I recently spent some time in Bari, Italy – the lesser-know capital of the Puglia region at the heel of Italy’s boot. The port city became my base for several days while I travelled to a few little hidden gems in the Puglia and Basilicata regions.
Day one: Bari
I landed in Bari airport with absolutely no idea of what the city would be like, aside from knowing it was located on the coast. So for my first day on the ground my plan was to get to know my new base, Bari. Knowing it was by the water, the city was certainly different to what I had pictured in my mind; my hostel was located in the midst of the metropolis surrounded by tall, French-inspired architecture, which rose a few stories high along streets resembling the urban planning similar to that of New York City. As I headed towards the Old Town, I passed by plenty of familiar stores and stopped into a few cafes to see all the delicious cakes and biscuits they had on display.
Once I reached the Old Quarter of the city, I felt like I’d literally stepped back in time or into another city completely. The wide, well-planned roads quickly turned into narrow, winding paved streets. Sometimes, I was walking alone with nothing but peaceful quiet but I could turn a corner and children would appear out of nowhere, zip right by me chasing one another and then disappear back into the maze. Other times, people would watch me curiously as I wandered the streets below their balconies.
Exploring the maze-like streets of Old Town was an adventure in itself, and hiding away were restaurants and small local stores. I finally made my way through the maze to Castello Normanno Svevo Bari, the city’s castle. The area had a few busy little restaurants, where you can sit outside with a view of the castle’s exterior.
Day two: Matera
The city of Matera is the third-oldest continually inhabited settlement in the world, which means there’s a ton of history to be uncovered while visiting this city. The city itself was first inhabited because of its natural caves that became dwellings for many of its first people around 9000 years ago.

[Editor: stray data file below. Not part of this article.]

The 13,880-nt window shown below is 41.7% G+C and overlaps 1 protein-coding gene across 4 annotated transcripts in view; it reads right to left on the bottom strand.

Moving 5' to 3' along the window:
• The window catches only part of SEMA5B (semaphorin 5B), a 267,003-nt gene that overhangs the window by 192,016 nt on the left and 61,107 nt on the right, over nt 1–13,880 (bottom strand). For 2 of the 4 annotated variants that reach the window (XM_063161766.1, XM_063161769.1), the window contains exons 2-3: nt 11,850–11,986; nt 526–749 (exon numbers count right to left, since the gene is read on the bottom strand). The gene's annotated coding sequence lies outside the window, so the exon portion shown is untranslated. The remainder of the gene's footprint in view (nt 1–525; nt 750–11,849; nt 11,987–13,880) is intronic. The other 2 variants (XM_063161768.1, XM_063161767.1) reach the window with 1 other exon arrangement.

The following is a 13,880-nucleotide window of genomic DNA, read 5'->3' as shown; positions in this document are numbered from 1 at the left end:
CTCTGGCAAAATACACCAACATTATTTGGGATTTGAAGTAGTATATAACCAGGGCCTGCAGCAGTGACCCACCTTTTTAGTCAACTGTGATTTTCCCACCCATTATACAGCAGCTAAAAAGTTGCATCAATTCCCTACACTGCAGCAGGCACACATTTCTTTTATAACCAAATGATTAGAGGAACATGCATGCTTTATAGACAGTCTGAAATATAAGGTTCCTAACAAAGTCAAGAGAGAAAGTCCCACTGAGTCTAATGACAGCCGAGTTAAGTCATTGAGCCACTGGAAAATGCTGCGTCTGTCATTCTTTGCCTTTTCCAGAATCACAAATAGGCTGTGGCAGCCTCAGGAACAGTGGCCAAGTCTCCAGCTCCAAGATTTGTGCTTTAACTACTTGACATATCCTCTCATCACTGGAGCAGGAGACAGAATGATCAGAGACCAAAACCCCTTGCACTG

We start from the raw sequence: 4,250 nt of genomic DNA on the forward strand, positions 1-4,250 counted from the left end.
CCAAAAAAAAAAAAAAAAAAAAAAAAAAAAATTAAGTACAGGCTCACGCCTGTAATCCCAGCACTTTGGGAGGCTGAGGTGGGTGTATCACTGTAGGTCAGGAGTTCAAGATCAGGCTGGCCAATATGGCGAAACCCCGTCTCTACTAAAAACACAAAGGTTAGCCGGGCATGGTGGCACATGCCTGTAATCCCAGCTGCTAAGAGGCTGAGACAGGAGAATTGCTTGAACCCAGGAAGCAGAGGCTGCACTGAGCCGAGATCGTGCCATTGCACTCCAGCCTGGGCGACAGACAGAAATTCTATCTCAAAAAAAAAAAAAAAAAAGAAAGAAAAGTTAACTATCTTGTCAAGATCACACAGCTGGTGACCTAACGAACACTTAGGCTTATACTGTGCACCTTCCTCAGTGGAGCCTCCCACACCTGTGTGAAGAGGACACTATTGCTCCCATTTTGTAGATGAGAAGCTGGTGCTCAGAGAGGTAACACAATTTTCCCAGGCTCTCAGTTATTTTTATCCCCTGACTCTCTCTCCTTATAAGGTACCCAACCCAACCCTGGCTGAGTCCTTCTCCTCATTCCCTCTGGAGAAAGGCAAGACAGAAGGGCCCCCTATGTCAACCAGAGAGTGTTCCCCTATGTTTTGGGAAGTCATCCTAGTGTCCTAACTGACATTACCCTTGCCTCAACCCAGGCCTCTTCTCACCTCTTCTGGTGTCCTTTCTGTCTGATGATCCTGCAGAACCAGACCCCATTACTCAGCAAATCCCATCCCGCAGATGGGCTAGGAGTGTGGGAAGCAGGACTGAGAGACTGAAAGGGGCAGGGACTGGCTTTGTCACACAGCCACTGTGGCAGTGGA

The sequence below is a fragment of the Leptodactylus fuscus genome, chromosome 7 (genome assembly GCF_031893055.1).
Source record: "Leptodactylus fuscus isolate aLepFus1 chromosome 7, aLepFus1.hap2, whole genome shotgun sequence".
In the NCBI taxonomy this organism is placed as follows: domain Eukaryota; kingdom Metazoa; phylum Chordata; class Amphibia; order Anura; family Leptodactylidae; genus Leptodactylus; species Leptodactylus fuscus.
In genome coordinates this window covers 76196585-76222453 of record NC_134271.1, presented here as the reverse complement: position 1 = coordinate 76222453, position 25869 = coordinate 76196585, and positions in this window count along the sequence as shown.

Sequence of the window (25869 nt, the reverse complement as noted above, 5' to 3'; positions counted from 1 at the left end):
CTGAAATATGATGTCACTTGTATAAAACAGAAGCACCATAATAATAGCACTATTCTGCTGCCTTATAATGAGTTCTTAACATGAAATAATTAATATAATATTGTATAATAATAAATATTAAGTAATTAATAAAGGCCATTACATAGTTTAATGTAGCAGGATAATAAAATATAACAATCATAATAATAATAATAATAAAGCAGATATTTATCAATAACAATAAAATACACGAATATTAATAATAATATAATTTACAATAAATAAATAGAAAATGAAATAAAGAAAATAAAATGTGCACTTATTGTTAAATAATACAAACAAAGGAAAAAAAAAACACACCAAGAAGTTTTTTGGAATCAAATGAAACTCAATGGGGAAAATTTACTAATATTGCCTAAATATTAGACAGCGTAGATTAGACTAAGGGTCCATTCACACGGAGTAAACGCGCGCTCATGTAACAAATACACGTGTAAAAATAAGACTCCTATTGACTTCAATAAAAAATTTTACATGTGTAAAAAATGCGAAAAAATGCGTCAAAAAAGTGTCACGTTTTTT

While Matera is now a cultural haven for tourists who wish to explore the historical settlement of the area, these cave dwellings did not always hold the allure that they do today. In fact, Matera was a city of severe poverty and was once known as the “shame of Italy”, with some of these small cave dwellings housing up to 10 people.
Today, the appreciation of this historical settlement has drawn tourists to the area, with many of its cave dwellings (those which are not in use as housing) repurposed into stores or restaurants.
How to get to Matera:
Best public transport option: Train from Bari Centrale FAL to Matera Centrale
Time from Bari to Matera: 1 hour and 40 minutes by train.
Cost from Bari to Matera by train: €4,90 (one way). Tickets can be bought at the station’s ticket booth.
Other information: You can see the schedule the official website, however, it’s in Italian. Remember to validate each ticket before you get on the train!
Day three – morning: Polignano a mare
Polignano a mare is a small, coastal town situated on a craggy cliff and surrounded by vibrant turquoise waters. The town is very small, but worth the visit just to see this postcard-worthy coastline. I’d recommend a half-day trip to Polignano a mare, and I’d suggest heading there in morning to early afternoon, when the sun is in prime position for the beach.
However, if you find yourself there in the evening, Polignano a mare offers a unique dining experience in a cave on the side of a cliff overlooking the water. (Disclaimer: I haven’t dined at this particular establishment myself but the photos I’ve seen look pretty amazing, and while I won’t mention names I wanted to share that such a place exists here.)
How to get to Polignano a mare:
Best public transport option: Train from Bari Centrale to Polignano a mare
Time from Bari to Polignano a mare: 40 minutes to 1 hours by train
Cost from Bari to Polignano a mare by train: €2,50 (one way). Tickets can be bought at the station’s ticket machines.
Day three – afternoon: Bari
Back in Bari, I walked along the port area for the afternoon, where the yale blue waters were vibrant in the radiating Italian, summer sun. I sat down to relax by the water and began watching all the different kinds of fish swim between the rocks and a few tiny crabs making their way in and out of the water. For those who wishing to catch a few more hours of the sun’s rays, there’s a small beach right by the port area.
Travel tips for these areas:
Siesta is a common tradition practiced in these areas, which means that many of the restaurants and shops are closed between 1/2pm until 5pm. Plan accordingly if you wish to visit one of these places for lunch.
I can recommend the Olive Tree Hostel as a cheap accomodation option.